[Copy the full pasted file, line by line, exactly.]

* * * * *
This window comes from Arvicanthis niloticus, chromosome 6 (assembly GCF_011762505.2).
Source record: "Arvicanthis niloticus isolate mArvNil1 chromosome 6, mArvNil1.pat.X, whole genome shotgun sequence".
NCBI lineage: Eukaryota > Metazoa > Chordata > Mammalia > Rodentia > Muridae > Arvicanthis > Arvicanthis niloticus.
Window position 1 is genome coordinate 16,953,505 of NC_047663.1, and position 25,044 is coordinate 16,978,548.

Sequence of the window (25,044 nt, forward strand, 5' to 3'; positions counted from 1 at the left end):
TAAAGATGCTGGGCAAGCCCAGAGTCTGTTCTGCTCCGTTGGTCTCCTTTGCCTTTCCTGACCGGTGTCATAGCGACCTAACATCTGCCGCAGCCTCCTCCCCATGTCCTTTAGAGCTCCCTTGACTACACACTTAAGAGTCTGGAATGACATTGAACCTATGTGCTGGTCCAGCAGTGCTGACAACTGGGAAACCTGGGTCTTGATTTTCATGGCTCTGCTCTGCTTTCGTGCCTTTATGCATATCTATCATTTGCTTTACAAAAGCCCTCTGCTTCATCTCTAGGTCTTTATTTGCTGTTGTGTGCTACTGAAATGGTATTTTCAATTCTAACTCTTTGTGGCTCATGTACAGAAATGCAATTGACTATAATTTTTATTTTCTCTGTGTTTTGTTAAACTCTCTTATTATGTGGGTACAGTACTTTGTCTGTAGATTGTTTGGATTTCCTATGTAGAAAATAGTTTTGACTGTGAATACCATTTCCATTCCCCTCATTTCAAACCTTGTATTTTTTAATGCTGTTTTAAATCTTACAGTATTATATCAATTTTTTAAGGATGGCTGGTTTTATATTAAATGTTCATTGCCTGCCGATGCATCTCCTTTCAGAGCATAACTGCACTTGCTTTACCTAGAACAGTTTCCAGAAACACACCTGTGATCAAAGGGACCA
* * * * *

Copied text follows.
This window comes from Arvicanthis niloticus, chromosome 6 (assembly GCF_011762505.2).
Source record: "Arvicanthis niloticus isolate mArvNil1 chromosome 6, mArvNil1.pat.X, whole genome shotgun sequence".
NCBI lineage: Eukaryota > Metazoa > Chordata > Mammalia > Rodentia > Muridae > Arvicanthis > Arvicanthis niloticus.
Window position 1 is genome coordinate 16,953,505 of NC_047663.1, and position 25,044 is coordinate 16,978,548.

Sequence of the window (25,044 nt, forward strand, 5' to 3'; positions counted from 1 at the left end):
TAAAGATGCTGGGCAAGCCCAGAGTCTGTTCTGCTCCGTTGGTCTCCTTTGCCTTTCCTGACCGGTGTCATAGCGACCTAACATCTGCCGCAGCCTCCTCCCCATGTCCTTTAGAGCTCCCTTGACTACACACTTAAGAGTCTGGAATGACATTGAACCTATGTGCTGGTCCAGCAGTGCTGACAACTGGGAAACCTGGGTCTTGATTTTCATGGCTCTGCTCTGCTTTCGTGCCTTTATGCATATCTATCATTTGCTTTACAAAAGCCCTCTGCTTCATCTCTAGGTCTTTATTTGCTGTTGTGTGCTACTGAAATGGTATTTTCAATTCTAACTCTTTGTGGCTCATGTACAGAAATGCAATTGACTATAATTTTTATTTTCTCTGTGTTTTGTTAAACTCTCTTATTATGTGGGTACAGTACTTTGTCTGTAGATTGTTTGGATTTCCTATGTAGAAAATAGTTTTGACTGTGAATACCATTTCCATTCCCCTCATTTCAAACCTTGTATTTTTTAATGCTGTTTTAAATCTTACAGTATTATATCAATTTTTTAAGGATGGCTGGTTTTATATTAAATGTTCATTGCCTGCCGATGCATCTCCTTTCAGAGCATAACTGCACTTGCTTTACCTAGAACAGTTTCCAGAAACACACCTGTGATCAAAGGGACCA